Aronoff writes that “living up to the values embodied in a Green New Deal will require a managed decline of the fossil fuel industry, in which the first priority is ensuring a dignified quality of life for extractive sector employees—not golden parachutes for C-suite executives.” She notes that ”researchers at the Next System Project have suggested the U.S.government could bring U.S.-based fossil fuel industries under public ownership by buying up 51 percent of their shares—investors could sell these voluntarily, or else be made to compulsorily—then moving swiftly to curtail production.”

Read these and other articles in the In These Times special issue here.

Electric Companies Won’t Go Green Unless the Public Takes Control” Private electric utilities are an obstacle to climate justice. Here’s how to build alternatives.



LESS THAN 100 YEARS AGO, electricity was far from a given for all Americans. As late as the mid-1930s, decades after most U.S. cities were fully wired, nine out of 10 rural families made do with kerosene lamps and pumped water by hand. Privately owned power companies were unwilling to invest in anything that did not produce extravagant profits, so rural communities were not prioritized. The answer—though not called by this name—was “democratic socialism.” President Franklin D. Roosevelt launched the Rural Electrification Administration (REA) in 1935 to provide tools for rural families to band together to build publicly or cooperatively owned utilities. REA brought electric power to more than 90 percent of rural America by 1953.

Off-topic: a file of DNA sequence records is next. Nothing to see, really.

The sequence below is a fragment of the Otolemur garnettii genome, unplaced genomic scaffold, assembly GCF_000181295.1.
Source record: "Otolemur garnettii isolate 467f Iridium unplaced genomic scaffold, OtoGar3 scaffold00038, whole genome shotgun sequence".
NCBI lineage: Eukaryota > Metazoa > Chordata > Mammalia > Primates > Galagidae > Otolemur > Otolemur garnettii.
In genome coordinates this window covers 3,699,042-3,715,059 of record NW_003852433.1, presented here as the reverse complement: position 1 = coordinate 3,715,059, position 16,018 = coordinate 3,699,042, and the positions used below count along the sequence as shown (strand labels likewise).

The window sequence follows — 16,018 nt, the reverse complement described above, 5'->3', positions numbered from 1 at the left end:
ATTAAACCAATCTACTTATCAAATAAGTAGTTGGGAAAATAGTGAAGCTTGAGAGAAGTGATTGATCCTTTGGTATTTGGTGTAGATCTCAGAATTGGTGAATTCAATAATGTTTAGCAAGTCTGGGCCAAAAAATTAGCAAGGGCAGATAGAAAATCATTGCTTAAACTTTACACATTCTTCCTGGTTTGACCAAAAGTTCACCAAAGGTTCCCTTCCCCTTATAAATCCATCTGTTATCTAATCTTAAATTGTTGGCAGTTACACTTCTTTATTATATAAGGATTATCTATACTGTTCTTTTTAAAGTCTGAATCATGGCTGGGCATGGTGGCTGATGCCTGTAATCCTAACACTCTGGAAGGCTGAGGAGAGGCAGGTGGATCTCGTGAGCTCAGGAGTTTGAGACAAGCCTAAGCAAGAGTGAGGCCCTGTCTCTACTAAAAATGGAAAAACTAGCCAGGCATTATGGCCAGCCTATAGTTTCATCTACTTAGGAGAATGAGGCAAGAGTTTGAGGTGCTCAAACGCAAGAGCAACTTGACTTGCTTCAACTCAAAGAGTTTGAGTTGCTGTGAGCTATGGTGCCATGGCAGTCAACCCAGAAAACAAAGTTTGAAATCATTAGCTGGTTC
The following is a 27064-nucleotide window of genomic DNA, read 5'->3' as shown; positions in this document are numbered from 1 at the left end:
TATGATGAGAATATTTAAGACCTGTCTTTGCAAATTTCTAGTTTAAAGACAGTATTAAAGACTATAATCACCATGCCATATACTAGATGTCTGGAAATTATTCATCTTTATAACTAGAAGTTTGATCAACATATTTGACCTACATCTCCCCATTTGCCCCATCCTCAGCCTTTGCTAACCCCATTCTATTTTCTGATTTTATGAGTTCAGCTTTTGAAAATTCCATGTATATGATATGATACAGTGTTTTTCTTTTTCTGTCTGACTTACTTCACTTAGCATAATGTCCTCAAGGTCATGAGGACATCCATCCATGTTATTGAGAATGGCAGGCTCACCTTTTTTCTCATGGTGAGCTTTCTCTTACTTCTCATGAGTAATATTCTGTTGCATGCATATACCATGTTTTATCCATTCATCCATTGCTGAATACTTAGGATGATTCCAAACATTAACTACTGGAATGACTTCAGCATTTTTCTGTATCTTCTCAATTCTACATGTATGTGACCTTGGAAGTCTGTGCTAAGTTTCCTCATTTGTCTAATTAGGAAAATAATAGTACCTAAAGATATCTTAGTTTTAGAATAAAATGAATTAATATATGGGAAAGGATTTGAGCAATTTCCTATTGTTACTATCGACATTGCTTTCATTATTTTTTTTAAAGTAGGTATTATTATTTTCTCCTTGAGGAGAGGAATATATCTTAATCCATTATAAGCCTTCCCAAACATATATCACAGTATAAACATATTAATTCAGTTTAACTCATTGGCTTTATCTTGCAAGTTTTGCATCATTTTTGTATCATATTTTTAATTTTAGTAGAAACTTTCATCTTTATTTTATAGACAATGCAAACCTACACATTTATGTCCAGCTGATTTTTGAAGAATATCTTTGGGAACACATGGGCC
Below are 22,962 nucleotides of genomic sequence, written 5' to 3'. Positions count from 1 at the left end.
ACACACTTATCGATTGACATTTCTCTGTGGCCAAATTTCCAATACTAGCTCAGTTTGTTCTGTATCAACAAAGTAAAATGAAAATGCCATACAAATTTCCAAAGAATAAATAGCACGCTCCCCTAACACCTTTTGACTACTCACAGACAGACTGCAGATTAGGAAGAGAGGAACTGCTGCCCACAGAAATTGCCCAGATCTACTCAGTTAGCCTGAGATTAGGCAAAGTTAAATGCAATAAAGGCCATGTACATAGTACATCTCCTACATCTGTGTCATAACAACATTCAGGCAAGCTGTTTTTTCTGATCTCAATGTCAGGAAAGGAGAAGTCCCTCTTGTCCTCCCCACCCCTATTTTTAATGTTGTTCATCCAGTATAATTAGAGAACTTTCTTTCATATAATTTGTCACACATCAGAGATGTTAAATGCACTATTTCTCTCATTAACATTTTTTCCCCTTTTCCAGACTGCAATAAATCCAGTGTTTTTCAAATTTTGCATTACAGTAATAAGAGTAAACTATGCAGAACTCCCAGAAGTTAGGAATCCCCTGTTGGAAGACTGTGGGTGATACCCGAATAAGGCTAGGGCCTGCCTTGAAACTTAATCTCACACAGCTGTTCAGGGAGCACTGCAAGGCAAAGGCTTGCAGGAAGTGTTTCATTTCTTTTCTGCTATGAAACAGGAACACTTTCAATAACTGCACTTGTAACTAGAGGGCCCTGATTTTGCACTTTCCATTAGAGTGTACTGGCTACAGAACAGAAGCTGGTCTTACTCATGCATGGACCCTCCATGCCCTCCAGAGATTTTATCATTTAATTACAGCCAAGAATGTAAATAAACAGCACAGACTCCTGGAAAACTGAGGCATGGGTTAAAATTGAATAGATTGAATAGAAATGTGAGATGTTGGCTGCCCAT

We need similar urgency and public action to avert climate catastrophe. The Green New Deal—which calls for a 10-year mobilization to meet 100 percent of power demand through “clean, renewable and zero-emission energy sources”—requires not just a few new green technologies, but a reimagining of the way the pieces fit together. We need a system rebuilt from the ground up with institutions of democratic, rather than private, control.

17 PERCENT of our electricity came from renewables in 2018, including hydropower. Getting from here to 100 means we need to build around five to six times the renewable capacity we currently have, all while phasing out gas-powered heating and oil-fueled vehicles in favor of new, electric-powered models and increasing energy efficiency.